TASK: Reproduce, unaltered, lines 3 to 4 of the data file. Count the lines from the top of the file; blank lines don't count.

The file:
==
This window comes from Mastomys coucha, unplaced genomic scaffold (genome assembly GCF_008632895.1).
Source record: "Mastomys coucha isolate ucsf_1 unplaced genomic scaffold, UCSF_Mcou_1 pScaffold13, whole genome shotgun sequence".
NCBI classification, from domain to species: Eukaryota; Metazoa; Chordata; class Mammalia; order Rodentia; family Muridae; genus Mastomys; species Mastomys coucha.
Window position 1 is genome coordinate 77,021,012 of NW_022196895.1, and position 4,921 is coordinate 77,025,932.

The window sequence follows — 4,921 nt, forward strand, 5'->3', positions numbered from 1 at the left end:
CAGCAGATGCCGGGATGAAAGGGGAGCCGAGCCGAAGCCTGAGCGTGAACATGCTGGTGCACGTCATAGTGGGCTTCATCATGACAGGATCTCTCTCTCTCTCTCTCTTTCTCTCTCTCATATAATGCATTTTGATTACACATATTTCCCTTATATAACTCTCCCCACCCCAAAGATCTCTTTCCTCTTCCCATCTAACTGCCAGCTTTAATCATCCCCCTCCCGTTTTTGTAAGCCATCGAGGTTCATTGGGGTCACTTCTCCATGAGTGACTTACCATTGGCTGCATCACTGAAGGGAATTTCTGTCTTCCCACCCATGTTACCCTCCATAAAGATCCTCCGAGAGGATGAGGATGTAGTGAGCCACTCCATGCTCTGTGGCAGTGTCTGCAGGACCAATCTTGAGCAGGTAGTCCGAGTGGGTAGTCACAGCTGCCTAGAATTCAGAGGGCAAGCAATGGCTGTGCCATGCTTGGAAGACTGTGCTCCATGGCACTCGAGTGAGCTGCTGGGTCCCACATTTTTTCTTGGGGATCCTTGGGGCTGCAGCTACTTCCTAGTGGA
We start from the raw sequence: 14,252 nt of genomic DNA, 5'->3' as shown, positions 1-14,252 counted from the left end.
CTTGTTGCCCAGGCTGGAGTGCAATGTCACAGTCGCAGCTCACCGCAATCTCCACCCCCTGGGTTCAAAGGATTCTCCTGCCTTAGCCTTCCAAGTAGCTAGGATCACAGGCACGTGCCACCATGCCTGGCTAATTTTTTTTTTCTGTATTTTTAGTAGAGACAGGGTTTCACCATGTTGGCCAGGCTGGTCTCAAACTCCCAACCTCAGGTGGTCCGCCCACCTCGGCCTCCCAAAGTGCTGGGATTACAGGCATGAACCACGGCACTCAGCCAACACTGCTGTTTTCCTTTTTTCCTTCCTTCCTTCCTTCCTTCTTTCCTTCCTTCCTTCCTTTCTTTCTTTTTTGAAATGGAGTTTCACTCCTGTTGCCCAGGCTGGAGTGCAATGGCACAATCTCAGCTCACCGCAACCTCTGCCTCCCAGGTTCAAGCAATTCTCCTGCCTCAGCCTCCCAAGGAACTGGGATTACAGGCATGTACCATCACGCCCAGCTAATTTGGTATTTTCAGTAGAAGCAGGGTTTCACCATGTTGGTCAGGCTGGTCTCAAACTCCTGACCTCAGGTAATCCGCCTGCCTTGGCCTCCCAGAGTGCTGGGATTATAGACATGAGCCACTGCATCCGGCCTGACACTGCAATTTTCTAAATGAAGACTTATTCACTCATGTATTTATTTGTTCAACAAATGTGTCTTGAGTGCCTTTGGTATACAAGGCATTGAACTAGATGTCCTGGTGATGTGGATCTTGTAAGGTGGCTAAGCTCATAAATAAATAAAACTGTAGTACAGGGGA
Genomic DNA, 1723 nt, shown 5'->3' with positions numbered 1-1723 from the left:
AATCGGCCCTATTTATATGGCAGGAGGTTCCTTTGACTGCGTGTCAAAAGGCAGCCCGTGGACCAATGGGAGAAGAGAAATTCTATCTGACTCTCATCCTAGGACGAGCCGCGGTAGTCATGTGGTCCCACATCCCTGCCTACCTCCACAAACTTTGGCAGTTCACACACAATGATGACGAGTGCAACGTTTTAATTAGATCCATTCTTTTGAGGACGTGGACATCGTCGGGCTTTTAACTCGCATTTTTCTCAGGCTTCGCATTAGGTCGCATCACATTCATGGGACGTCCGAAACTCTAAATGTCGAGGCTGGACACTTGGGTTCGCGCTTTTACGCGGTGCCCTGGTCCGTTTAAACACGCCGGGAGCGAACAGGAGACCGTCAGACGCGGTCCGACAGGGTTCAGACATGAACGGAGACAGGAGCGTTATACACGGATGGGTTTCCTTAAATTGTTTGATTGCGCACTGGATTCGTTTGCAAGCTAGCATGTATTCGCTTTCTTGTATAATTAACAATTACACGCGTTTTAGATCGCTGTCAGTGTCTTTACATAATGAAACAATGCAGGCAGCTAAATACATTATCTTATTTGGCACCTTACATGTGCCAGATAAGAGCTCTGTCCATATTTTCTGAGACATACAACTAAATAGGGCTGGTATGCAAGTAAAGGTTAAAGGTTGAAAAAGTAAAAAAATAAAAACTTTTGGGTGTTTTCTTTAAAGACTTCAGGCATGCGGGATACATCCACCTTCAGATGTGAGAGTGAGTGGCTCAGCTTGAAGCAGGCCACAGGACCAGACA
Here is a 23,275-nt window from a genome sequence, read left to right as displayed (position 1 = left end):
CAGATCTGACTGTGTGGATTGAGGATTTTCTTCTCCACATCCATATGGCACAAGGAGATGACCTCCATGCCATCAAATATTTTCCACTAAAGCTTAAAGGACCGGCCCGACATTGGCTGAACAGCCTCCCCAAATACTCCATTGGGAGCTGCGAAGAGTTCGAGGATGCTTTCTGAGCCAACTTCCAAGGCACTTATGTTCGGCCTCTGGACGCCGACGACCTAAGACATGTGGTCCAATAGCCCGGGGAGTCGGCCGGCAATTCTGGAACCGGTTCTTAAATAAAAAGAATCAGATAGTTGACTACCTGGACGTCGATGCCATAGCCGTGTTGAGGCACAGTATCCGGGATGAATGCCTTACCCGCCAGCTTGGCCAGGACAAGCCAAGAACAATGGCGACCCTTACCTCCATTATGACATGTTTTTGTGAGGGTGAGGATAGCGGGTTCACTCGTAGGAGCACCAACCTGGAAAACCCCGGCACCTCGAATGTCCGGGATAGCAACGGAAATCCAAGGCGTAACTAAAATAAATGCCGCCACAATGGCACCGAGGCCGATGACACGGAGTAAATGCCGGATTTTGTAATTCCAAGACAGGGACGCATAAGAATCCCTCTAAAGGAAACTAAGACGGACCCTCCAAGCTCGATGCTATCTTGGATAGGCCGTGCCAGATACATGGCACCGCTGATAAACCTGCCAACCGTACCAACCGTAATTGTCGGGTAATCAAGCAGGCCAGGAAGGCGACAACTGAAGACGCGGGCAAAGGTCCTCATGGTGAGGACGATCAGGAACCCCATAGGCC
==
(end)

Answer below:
NCBI classification, from domain to species: Eukaryota; Metazoa; Chordata; class Mammalia; order Rodentia; family Muridae; genus Mastomys; species Mastomys coucha.
Window position 1 is genome coordinate 77,021,012 of NW_022196895.1, and position 4,921 is coordinate 77,025,932.